In the earlier classes, you have come across several algebraic expressions and equations. Some examples of expressions we have so far worked with are:
5x, 2x – 3, 3x + y, 2xy + 5, xyz + x + y + z, x2 + 1, y + y2
Some examples of equations are:
You would remember that equations use the equality (=) sign; it is missing in expressions.
Of these given expressions, many have more than one variable. For example, 2xy + 5 has two variables. We however, restrict to expressions with only one variable when we form equations. Moreover, the expressions we use to form equations are linear. This means that the highest power of the variable appearing in the expression is 1.
These are linear expressions:
These are not linear expressions:
(since highest power of variable > 1)
Here we will deal with equations with linear expressions in one variable only. Such equations are known as linear equations in one variable. The simple equations which you studied in the earlier classes were all of this type.
Let us briefly revise what we know:
We assume that the two sides of the equation are balanced. We perform the same mathematical operations on both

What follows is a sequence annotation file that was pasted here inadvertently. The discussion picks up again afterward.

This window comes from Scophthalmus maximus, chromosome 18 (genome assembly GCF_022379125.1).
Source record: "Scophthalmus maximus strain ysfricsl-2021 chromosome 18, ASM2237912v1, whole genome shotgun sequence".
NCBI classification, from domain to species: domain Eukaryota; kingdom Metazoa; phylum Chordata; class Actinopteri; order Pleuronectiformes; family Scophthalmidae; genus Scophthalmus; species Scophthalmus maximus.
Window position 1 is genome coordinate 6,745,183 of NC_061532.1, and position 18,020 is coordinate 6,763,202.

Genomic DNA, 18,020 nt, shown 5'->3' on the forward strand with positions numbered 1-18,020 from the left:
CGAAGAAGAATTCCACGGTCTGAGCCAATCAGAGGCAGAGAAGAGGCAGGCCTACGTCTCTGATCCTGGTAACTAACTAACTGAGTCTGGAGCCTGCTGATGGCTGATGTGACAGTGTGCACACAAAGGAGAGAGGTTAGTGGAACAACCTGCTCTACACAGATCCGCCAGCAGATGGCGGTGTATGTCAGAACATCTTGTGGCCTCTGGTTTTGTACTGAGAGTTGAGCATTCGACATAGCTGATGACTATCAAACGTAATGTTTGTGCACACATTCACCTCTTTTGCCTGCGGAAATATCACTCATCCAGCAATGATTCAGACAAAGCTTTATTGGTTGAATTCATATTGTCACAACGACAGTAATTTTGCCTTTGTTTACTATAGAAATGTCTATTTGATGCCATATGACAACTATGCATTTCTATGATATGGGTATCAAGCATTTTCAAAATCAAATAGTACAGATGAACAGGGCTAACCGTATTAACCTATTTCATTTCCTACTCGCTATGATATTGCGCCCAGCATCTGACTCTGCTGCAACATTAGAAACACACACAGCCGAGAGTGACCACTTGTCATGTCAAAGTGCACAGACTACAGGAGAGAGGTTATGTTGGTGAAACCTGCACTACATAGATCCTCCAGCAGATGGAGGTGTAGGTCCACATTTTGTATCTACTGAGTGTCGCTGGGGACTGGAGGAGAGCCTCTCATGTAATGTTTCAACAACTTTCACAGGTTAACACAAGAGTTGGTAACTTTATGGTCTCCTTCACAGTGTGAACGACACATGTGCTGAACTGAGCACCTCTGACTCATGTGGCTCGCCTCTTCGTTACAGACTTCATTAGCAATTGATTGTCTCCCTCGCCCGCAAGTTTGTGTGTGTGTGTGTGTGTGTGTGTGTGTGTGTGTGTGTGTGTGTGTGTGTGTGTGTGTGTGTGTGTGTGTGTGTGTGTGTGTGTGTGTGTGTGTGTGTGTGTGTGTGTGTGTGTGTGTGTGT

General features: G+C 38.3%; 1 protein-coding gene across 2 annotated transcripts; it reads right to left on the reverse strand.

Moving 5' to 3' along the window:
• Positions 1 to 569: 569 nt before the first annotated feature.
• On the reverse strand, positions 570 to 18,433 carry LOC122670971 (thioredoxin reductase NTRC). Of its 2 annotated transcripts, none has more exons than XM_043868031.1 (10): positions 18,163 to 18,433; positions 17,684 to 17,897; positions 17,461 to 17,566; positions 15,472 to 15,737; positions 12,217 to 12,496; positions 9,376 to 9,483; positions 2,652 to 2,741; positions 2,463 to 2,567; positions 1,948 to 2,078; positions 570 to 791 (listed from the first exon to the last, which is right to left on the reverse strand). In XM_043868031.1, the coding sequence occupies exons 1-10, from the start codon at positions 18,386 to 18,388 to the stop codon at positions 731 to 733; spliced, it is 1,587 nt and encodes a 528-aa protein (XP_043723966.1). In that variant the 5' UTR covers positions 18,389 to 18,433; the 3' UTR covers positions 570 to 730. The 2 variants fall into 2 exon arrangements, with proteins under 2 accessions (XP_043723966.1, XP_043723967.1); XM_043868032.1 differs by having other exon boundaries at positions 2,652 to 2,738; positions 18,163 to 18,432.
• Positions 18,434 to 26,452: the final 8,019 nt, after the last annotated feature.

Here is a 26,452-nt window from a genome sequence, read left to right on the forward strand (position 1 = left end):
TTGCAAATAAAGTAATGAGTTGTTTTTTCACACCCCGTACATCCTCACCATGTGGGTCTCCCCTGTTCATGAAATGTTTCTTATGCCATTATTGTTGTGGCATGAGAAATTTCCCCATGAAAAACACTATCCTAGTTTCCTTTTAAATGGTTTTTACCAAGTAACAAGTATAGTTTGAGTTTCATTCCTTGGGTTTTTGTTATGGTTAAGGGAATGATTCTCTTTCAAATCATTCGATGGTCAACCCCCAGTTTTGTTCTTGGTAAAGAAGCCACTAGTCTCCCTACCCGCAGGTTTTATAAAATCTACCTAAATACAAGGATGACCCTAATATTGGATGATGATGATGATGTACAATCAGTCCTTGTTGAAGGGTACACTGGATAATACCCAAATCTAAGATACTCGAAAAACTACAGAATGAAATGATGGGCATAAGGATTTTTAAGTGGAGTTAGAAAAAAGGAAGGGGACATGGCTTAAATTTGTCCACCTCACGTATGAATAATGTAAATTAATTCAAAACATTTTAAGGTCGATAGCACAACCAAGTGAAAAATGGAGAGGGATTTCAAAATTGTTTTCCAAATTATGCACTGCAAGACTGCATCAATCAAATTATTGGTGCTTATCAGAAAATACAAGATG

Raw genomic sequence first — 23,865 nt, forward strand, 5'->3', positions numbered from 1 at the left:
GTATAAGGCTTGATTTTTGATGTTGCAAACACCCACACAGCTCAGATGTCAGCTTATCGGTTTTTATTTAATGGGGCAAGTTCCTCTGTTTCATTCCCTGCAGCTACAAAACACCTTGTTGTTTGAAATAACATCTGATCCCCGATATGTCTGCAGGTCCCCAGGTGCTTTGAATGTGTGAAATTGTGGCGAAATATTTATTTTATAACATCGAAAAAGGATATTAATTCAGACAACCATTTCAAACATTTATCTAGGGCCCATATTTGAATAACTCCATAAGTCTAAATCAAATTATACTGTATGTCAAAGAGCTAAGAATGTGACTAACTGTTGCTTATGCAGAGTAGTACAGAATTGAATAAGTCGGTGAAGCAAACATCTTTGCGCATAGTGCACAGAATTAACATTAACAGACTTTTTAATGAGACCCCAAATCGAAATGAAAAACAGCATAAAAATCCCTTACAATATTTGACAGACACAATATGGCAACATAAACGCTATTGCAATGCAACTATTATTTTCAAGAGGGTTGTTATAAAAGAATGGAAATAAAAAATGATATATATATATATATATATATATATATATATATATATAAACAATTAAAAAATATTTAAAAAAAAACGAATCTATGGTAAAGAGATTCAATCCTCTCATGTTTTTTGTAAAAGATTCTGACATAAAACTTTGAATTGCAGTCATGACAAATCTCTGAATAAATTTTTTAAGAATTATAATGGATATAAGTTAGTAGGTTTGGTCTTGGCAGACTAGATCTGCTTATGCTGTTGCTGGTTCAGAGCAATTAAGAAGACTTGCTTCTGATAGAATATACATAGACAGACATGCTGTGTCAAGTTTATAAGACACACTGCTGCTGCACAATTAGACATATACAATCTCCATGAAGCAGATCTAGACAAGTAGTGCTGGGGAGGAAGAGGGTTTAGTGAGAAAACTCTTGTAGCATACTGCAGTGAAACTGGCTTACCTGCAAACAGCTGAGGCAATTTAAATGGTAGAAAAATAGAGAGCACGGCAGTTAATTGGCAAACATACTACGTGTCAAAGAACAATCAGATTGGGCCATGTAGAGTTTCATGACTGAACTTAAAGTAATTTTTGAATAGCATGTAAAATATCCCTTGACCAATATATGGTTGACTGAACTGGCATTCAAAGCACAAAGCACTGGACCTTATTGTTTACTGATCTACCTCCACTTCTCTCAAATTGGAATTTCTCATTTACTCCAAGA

sides of the equation, so that the balance is not disturbed. A few such steps give the solution.
Let us recall the technique of solving equations with some examples. Observe the solutions; they can be any rational number.
Find the solution of 2x – 3 = 7
(The balance is not disturbed)
Or (required solution)
Slove 2y+9 =4
Transposing 9 ro RHS
Dividing both sides by 2, (solution)
To check the answer: LHS = (as required)
Do you notice that the solution is a rational number? In Class VII, the equations
we solved did not have such solutions.
Transposing to the RHS, we get
Multiply both sides by 3,
Check: LHS (as required)
Do you now see that the coefficient of a variable in an equation need not be an integer?
or (transposing to R H S)
or (dividing both sides by – 7)
Check : LHS (as required)
Cite this Simulator: